Menus a no-no in Maurizio’s new place
THEY say a change is as good as a holiday and after 30 years in hospitality, chef Maurizio Di Ciano is living by that motto.
In a bid to remain fresh and recharge his batteries, Di Ciano is closing down Perth’s Maurizio Restaurant in September after 17 years and opening No Menu in Highgate.
The Italian-born chef, who has worked around the world including London and Switzerland, said he was keen to move from fine dining to bespoke style.
Maurizio started out in 2001 at the back of the current Fitzgerald Street building with no sign and just serving lunch, before demand saw an expansion to dinners on weekends.
The business then moved to the front of the building in 2004 after some renovations.
Di Ciano said he had seen many changes throughout the years and he was prepared to adapt.
“From when I first arrived in Australia to today we’ve seen some changes; we’ve seen ups and downs with the economy and changes in people’s palette,” he said.
“We don’t want to be a boring restaurant, which we have probably been in the past, where for three or four months we have had the same menu.”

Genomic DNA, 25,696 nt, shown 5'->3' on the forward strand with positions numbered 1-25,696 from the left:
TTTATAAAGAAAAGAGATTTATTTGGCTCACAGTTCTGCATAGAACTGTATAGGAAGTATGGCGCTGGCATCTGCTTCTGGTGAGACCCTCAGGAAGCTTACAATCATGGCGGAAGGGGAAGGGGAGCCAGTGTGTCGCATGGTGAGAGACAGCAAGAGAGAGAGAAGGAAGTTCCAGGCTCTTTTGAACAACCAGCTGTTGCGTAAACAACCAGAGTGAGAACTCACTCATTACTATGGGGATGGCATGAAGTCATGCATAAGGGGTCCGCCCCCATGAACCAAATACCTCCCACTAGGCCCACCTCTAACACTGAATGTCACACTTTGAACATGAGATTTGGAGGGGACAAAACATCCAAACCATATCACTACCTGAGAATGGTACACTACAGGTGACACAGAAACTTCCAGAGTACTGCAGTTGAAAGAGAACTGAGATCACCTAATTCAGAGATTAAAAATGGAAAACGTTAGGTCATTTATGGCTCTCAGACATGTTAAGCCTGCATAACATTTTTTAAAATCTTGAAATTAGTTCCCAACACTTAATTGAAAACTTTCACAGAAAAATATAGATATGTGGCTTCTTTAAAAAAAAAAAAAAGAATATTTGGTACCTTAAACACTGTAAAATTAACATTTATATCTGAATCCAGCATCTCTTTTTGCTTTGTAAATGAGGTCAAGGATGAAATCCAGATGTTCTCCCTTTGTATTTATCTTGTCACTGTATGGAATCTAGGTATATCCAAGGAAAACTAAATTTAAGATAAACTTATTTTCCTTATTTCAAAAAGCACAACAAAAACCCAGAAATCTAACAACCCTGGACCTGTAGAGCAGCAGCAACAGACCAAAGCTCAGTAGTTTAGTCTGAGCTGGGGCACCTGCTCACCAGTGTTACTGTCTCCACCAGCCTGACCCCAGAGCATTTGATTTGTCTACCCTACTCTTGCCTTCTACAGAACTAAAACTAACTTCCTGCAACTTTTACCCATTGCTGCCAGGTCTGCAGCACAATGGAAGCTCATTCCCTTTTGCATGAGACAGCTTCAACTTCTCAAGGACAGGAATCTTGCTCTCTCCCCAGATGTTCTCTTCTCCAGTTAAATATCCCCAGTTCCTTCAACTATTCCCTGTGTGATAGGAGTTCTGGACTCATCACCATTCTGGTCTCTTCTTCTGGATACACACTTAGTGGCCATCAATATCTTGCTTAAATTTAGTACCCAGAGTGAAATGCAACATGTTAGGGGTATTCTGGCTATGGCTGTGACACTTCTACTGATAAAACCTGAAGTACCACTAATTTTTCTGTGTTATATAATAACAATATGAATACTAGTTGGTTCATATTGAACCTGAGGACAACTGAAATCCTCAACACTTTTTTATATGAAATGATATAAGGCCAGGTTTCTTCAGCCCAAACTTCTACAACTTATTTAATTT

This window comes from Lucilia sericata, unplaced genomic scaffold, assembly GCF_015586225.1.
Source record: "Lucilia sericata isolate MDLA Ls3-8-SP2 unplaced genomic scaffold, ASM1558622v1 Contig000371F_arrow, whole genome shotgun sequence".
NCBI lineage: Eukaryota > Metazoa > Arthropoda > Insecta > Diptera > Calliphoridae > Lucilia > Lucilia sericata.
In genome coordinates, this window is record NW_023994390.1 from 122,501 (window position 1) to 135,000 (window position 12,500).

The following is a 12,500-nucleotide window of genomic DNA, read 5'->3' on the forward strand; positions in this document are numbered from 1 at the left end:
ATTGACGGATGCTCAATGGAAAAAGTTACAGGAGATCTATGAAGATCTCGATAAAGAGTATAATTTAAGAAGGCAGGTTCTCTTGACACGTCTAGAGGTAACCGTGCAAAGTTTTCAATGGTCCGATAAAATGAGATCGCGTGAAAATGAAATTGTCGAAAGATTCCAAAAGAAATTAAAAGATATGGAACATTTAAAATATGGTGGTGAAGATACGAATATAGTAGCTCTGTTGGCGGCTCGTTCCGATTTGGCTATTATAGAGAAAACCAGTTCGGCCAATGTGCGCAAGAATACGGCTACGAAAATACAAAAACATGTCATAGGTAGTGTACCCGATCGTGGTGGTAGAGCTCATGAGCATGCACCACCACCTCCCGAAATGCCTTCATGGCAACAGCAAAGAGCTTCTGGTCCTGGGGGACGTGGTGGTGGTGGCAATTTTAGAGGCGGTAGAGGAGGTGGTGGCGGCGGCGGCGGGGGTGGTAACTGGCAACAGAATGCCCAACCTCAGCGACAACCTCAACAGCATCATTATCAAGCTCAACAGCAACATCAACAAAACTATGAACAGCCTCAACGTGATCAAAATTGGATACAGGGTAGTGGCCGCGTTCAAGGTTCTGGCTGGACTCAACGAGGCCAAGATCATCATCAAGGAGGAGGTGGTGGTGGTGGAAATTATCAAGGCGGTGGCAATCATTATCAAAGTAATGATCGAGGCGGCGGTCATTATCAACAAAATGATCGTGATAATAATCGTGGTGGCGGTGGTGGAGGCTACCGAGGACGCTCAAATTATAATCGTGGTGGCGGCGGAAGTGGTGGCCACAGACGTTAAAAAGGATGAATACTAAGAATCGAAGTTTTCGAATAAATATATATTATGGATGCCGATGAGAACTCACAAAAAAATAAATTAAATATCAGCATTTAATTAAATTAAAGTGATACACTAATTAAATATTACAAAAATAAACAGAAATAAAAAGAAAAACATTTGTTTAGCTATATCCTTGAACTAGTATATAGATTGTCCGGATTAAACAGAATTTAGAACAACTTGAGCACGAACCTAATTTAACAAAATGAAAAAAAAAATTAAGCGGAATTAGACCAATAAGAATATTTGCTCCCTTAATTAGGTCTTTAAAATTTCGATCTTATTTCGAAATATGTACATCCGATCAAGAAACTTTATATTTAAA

He said the shift from fine dining to bespoke style came from customer demand, which wanted a casual experience.
“We mainly did fine dining before, but I have found now that there’s a slow down on fine dining,” he said.
“Highgate is a busier suburb with more foot traffic and you can go more than once a week because it is affordable.”
The menu will change daily, dictated by what fresh produce is available on the day.
Di Ciano said some pressures would be alleviated for himself and staff, but others may be introduced.
“We are going to play with different dishes; each day one of the dishes would be the protagonist to offer as the dish of the day, but nevertheless we will have other choices,” he said.
“It will add pressure on day by day research and changing and moving the stock, but also it will reduce pressure because with a set menu you can have up to 40 dishes, and some of them don’t move and you have to make them move.
“With bespoke, we are looking at 20 dishes, maybe even 15.”
He said the change was as much about keeping up with demands as it was striking a healthy work life balance for himself.
Chef Maurizio Di Ciano celebrates his new restaurant.